The nascent Effem Ensemble made its debut at Calcutta on 8 December 2019. By virtue of Founder Sponsor Varun Thapar’s refreshing enthusiasm and Founder Director Fauzia Marikar’s methodical coordination, it premiered at a musical soiree at Mr. Thapar’s elegant residence where he graciously welcomed each invitee. Also instrumental in the success of this concert were gifted pianist and violinist Pallab Pramanick, Cellist Somnath Makhal, Violist Subroto Pramanick, Violinist Srijan Mookherjee and Oboist Vachegan Tadevosyan who all blossomed under Mrs. Marikar’s 4-month guidance. 

In an evening of chamber music that spanned three millennia, the concert opened with G.F. Handel’s Trio Sonata in B Minor for violin, violin cello, ‘basso continuo’ and flute but transcribed by oboist Vachegan Tadevosyan for the oboe that cleverly retained the delicate resonance of the original. The “trio” Sonata actually involves four instruments of which two solo instruments work melodically with a third component while the basso continuo accompaniment was provided on a synthesizer by the intrepid Pallab with great cembalo effect. 

Through alternating fast and slow movements – andante and allegro – of this four movement sonata the ensemble brought a freshness and youthful energy to it with good intonation and a keen sense of tempo and phrasing.

W.A. Mozart’s Quartet for oboe, violin, Viola and cello in F Major composed for virtuoso oboist Friedrich Ramm of the Mannheim court orchestra in 1781 was featured next. Leader rather than soloist, the oboist led the cheerful theme as the ensemble’s string players performed imitative passages and alternated as leaders – all who played in happy unison. 

The next two pieces were probably performed for the first time in Calcutta at a public venue. Kedarnath Awati, a former pupil of Fauzia Marikar, composed March in the ‘Olde Style’ for an overseas competition that won him first prize and many fans. The musicians were free to make their own interpretations that resulted in a pleasant performance. The cadenza was the oboist’s own.

The Oboe Quartet from Four Miniatures for Oboe and Strings by H.S.Mohamed that the programme notes explained “is reflective of a Sri Lankan fisherman’s folk song and is a haunting testimony to his nostalgia towards the land of his birth” was truly evocative of that description and was played with feeling.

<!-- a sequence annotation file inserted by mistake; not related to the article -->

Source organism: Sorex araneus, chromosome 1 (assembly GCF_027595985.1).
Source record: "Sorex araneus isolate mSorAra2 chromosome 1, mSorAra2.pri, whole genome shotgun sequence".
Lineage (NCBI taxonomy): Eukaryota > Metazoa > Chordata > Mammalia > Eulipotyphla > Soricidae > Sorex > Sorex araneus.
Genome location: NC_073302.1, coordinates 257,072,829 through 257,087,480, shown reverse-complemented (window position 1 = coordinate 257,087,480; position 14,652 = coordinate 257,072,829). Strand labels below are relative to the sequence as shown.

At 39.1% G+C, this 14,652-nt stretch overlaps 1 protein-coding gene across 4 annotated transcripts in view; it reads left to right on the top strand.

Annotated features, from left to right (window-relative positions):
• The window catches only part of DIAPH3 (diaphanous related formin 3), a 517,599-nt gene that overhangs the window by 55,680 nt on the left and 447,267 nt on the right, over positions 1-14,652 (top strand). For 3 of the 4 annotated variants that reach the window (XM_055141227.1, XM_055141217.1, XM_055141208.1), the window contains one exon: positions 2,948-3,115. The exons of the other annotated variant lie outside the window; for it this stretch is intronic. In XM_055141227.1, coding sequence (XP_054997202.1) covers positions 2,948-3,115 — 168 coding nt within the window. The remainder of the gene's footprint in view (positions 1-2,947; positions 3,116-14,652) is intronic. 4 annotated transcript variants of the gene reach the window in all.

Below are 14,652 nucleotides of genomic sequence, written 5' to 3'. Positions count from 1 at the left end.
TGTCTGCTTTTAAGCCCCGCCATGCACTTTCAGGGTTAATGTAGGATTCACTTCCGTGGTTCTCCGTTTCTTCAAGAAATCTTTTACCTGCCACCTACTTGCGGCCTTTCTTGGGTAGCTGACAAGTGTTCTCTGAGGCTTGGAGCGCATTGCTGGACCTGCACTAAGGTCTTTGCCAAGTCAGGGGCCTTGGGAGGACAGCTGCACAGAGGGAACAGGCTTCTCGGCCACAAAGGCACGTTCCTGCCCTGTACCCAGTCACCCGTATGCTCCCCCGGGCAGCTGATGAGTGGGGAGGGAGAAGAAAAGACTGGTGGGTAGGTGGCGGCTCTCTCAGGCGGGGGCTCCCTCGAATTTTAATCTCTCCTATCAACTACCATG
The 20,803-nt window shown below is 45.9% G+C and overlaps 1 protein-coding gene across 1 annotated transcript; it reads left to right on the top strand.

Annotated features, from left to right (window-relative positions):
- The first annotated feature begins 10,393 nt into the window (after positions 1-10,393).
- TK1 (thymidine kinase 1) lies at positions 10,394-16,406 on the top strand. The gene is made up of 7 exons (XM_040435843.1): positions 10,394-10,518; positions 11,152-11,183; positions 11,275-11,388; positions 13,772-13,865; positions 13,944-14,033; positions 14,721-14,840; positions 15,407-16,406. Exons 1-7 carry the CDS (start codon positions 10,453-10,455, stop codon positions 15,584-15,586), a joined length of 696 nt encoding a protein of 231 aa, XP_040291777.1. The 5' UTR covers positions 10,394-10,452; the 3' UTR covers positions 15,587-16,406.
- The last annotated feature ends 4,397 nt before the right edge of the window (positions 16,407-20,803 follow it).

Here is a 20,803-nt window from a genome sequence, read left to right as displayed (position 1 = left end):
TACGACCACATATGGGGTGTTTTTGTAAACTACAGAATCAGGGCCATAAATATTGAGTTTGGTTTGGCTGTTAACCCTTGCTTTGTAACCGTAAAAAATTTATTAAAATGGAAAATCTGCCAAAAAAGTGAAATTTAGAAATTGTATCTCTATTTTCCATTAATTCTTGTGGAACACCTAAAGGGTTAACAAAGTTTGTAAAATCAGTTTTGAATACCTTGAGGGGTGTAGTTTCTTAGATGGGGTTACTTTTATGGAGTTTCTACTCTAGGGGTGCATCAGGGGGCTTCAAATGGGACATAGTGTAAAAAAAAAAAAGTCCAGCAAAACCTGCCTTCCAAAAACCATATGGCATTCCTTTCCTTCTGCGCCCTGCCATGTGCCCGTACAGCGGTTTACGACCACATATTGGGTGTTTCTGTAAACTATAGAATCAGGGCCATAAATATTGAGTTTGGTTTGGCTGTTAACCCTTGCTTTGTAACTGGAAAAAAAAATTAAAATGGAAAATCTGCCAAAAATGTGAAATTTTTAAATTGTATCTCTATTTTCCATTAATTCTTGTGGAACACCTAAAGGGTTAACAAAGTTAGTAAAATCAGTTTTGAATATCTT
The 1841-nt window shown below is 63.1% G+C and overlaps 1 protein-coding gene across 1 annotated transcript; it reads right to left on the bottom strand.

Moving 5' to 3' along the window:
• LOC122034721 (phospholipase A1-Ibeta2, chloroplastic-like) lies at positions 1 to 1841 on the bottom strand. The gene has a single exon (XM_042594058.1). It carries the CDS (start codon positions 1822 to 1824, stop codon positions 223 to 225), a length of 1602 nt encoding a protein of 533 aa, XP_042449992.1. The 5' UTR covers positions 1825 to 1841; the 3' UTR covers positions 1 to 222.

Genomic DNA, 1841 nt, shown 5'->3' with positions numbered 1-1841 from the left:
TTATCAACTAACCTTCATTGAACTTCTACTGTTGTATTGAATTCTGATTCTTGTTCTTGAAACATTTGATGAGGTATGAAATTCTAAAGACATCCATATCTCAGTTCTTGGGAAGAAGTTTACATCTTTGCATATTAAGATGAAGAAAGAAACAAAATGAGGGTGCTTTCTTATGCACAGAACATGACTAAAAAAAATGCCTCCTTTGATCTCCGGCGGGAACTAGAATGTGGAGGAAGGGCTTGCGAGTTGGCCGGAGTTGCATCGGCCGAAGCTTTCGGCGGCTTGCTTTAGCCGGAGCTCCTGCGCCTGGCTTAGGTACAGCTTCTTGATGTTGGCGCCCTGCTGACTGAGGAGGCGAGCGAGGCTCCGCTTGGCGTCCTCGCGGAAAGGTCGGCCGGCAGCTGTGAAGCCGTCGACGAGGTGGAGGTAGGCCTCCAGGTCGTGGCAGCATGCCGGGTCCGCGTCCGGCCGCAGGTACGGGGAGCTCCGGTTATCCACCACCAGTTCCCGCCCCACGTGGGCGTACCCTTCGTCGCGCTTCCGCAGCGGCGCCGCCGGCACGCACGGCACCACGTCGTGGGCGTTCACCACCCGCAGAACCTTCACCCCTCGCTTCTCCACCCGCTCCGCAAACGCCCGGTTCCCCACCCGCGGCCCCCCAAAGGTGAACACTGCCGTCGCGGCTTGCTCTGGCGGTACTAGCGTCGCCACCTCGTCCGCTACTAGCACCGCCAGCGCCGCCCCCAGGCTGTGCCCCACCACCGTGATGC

Although not a prolific Baroque composer, Venetian aristocrat Benedetto Marcello composed delightful chamber music. The Sonata for Cor Anglais and Strings transcribed by oboist Vachegan Tadevosyan from the original flute sonata was a fine example enlivened by the ensemble’s animated performance through four short movements.   

The ensemble, especially Pallab Pramanick, brought sparkle and vivacity to the varied textures of the short opening Allegro Scherzando movement from 19th century Danish composer Niels W. Gade’s Noveletten First of five dance movements for Piano and strings – certainly very scherzando!  

Finally the ensemble played Soviet composer Dmitri Shostakovich’s enchanting Waltz No. 2 from his Suite for Variety Stage Orchestra – not the Second Jazz Suite as is widely believed. It’s difficult to credit Shostakovich’s creativity with this entrancing piece considering he lived through turbulent times. This venturesome composer like the ensemble’s founders finally found success of a long-cherished dream which made this piece an apt finale.

In response to a standing ovation but unprepared for an encore, the ensemble played a movement from Marcellos’s sonata and Shostakovich’s Waltz No.2. Added to the concert’s success were the excellent acoustics of the remarkable venue, Thapar house with its old world elegance. Each instrument sounded clear and maintained its distinct characteristic.

The Effem Ensemble has certainly enhanced the Calcutta concert scene. Not only with well-played quality music but a judicious selection of compositions well within the musicians’ capability so often an error of judgement with other groups. The ensemble will hopefully introduce lesser and unknown compositions where new composers can debut in the Sir Henry Wood tradition, musicians can enhance their repertoire and music lovers make new discoveries.